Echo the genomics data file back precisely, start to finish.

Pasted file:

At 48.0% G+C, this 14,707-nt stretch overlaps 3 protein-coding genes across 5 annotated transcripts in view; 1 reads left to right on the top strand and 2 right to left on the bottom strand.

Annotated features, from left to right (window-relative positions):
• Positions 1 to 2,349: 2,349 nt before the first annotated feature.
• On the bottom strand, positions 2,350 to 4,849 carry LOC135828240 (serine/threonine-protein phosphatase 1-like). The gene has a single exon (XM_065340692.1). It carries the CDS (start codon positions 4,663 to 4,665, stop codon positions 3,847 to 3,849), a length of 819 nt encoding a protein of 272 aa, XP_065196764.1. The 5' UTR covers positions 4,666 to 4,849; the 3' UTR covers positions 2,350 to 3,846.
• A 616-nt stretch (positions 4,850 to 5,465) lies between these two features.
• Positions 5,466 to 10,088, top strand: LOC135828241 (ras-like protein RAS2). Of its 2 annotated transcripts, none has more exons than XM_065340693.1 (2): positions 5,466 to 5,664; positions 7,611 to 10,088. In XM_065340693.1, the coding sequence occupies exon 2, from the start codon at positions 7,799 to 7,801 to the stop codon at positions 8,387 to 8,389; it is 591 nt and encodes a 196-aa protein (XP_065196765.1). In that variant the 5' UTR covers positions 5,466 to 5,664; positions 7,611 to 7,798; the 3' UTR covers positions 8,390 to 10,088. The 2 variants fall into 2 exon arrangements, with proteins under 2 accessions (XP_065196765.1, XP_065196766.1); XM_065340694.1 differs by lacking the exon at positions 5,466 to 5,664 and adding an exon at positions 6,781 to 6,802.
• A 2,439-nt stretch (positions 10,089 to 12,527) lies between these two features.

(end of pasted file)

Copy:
At 48.0% G+C, this 14,707-nt stretch overlaps 3 protein-coding genes across 5 annotated transcripts in view; 1 reads left to right on the top strand and 2 right to left on the bottom strand.

Annotated features, from left to right (window-relative positions):
• Positions 1 to 2,349: 2,349 nt before the first annotated feature.
• On the bottom strand, positions 2,350 to 4,849 carry LOC135828240 (serine/threonine-protein phosphatase 1-like). The gene has a single exon (XM_065340692.1). It carries the CDS (start codon positions 4,663 to 4,665, stop codon positions 3,847 to 3,849), a length of 819 nt encoding a protein of 272 aa, XP_065196764.1. The 5' UTR covers positions 4,666 to 4,849; the 3' UTR covers positions 2,350 to 3,846.
• A 616-nt stretch (positions 4,850 to 5,465) lies between these two features.
• Positions 5,466 to 10,088, top strand: LOC135828241 (ras-like protein RAS2). Of its 2 annotated transcripts, none has more exons than XM_065340693.1 (2): positions 5,466 to 5,664; positions 7,611 to 10,088. In XM_065340693.1, the coding sequence occupies exon 2, from the start codon at positions 7,799 to 7,801 to the stop codon at positions 8,387 to 8,389; it is 591 nt and encodes a 196-aa protein (XP_065196765.1). In that variant the 5' UTR covers positions 5,466 to 5,664; positions 7,611 to 7,798; the 3' UTR covers positions 8,390 to 10,088. The 2 variants fall into 2 exon arrangements, with proteins under 2 accessions (XP_065196765.1, XP_065196766.1); XM_065340694.1 differs by lacking the exon at positions 5,466 to 5,664 and adding an exon at positions 6,781 to 6,802.
• A 2,439-nt stretch (positions 10,089 to 12,527) lies between these two features.